Thursday, February 23, 2017


Exhaustive week and actually I could barely find the time to type this blog down. Many activities (and mishaps) are going on and to add to the load, some photos need to be re-done. Anyway, I will try to go through this quickly if I can (and maybe have nap? well...). I was busy before this week with the writing for an Arabic articlefor my Arabic blog, for beginners with some lighting methods and names (specially to Arabize some technical terms). For this reason, I was not able to post any thing here.

Awareness Month

February of every year is named as Awareness Month for Retinitis Pigmentosa, a genetic disease that I suffer from already (beside an older brother and an older sister). I did one shot last year which took a lot of time from me but the result were not to the level I hoped for, but well, it was something done with gratitude.

February, 2016.

This year, I've remembered the fact by coincidence (via @rp_hub on Instagram), and decided to do something quickly because I had my load of work to be done already. Since the most significant feature about Retinitis Pigmentosa is the tunnel vision and the loss of peripheral field of vision (slowly to complete blindness in extreme cases), thus I've decided to depict that.
I've used here a small snoot (by impact) made specifically for speedlites. I had to unscrew the back of the snoot and fit my lens there. It was a matter of time to balance the camera, but as the problem prevails here, it was hard to center my eye (working alone as usual). In the beginning I was working with Voigtländer 20mm lens, but it occurred to me that since the lens will inside the snoot already, why not go big with a real fisheye: Rokinon 8mm; which it was.

Peripheral Damage
Rokinon 8mm fisheye, f/16, 100-1sec, ISO100.

Despite the hard conditions here (everything is dark and light hard to reach inside) but I had to work with f/16. I've used all my speedlites here (3 of them), putting 2 close to my face and one at the back in hope it slips some light inside the snoot. Did many shots and probably this was the best, and I've discovered that the dramatic impact can be improved (and also eliminating some color problems) by simply switching to B&W. At the final stages of processing, I've sharpened the central circle only. The leader of our group liked the idea but he preferred the eye to be at the center, and that's why I need to re-do it!


In a moment of boredom, inspiration seemed to strike me out of nowhere. Now I'm wondering how come I didn't think of it long ago!? The whole thing started with a cup of Turkish coffee on weekend. I've always wanted to take pictures for the inside of the cup, since I've been hooked to this type of coffee. The purpose? Well, cup reading. My silly thoughts lead me even to do a panorama in some way from inside the cup in some way, but with time, the idea died out in my mind. However, with my new mobile phone and its camera, I was ready to play around and got some good results!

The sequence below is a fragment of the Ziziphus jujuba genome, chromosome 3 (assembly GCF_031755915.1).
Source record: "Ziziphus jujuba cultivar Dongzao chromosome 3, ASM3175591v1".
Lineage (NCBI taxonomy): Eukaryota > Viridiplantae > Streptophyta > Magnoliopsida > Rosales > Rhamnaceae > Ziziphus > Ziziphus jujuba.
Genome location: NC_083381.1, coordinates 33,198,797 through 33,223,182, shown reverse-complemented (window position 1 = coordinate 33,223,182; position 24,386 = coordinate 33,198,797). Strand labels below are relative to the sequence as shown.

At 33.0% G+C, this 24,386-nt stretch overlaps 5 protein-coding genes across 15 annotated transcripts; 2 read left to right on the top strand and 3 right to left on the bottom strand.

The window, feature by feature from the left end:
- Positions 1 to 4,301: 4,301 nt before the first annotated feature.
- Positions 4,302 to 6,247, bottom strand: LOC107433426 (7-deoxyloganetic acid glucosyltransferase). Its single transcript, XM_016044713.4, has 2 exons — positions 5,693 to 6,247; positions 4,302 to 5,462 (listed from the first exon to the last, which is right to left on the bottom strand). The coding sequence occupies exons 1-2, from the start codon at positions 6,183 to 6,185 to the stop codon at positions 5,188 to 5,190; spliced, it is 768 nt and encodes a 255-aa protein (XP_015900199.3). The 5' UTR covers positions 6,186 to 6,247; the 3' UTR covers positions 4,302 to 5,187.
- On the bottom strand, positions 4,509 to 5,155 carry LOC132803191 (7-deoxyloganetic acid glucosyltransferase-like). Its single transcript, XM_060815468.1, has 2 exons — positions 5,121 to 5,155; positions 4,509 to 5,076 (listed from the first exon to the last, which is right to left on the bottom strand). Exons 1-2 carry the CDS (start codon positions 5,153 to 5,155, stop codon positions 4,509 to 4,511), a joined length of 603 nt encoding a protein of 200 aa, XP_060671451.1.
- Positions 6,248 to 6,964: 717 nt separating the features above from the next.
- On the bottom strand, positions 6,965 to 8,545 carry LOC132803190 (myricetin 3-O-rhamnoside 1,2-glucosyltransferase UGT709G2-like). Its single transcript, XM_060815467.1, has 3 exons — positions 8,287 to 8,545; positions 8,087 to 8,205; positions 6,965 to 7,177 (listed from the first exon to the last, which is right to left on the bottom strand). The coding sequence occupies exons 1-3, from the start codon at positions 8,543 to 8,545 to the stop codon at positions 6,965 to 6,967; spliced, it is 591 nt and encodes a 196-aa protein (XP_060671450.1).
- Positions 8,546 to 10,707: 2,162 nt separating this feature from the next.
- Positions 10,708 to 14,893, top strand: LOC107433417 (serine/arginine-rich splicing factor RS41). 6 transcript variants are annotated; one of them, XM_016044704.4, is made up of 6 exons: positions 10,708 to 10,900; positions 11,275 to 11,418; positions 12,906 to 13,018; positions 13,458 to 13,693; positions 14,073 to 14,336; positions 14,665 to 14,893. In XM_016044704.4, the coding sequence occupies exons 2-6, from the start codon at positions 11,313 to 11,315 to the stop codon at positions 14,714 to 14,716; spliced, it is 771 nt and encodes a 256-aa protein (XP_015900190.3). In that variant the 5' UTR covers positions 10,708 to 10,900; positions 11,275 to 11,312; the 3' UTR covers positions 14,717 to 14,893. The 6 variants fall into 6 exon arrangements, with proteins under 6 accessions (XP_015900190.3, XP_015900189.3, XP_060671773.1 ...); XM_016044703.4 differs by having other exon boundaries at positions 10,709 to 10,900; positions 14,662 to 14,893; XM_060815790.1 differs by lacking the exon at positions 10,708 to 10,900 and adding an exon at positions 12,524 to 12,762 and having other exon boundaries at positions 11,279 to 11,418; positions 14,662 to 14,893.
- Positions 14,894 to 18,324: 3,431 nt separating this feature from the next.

Turkish Coffee

I have to say that I didn't expect such result from playing around with Photoshop. Probably, however, that the object (or cup) should be curvy and does not form a perfect cylinder from the outside to have some sufficient details as in Turkish Coffee. Anyway, the method was simply that of changing the the coordinates from polar to rectangular, and that way a circular object would be flattened. Yet, I had to experiment with other circular cross-sections.
This method, now, sparked me mind for more ideas as I'm looking around for circular objects to be shot from the top (and in fact this is not the first time for me to be fascinated by the Circle). On the list I have mugs of various liquids as well as ordinary objects, like a pack of coloring pencils!


I'm not stopping at this limit though. I've been trying already to see if any QTVRs are possible or could produce some interesting results. The view was surreal...

Peripheral Damage in QTVR.

Source: Amazon
This technique is not something new in fact; it is indeed one of the earliest methods to establish panoramas and fake-planets (fake-planets as in a planet formed from a single image instead of a real stitched panorama). The thing here is about reversing the technique and converting the circle into a rectangular. The original technique involves shooting a mirror ball from various angles to form several images of the place and then converting these circular shots to rectangles. Such technique was discussed with some detail in Christian Bloch's The HDRI Handbook; I have an earlier edition but there had been updates to the book! Even though such technique for panoramas seems to be obsolete by now (not sure) but still such things and techniques are worth learning!


Now I've been busy with the arrival of Austria's International Photography contest (Trierenberg Circuit) and many things on my table, beside the monthly project. I had some ideas to shoot but unfortunately the time slipped out of my hand and I couldn't submit some of these ideas to the specific sorting meeting for images of members for this contest. Ah well... 
I still have things to be done and some images to be re-made in hope that they will pass the second sorting process. Working alone in this gives me many back pains. I can't wait to have some proper sleep. But seems I won't be having that until I travel out for some time…

Stock photography by Taher AlShemaly at Alamy

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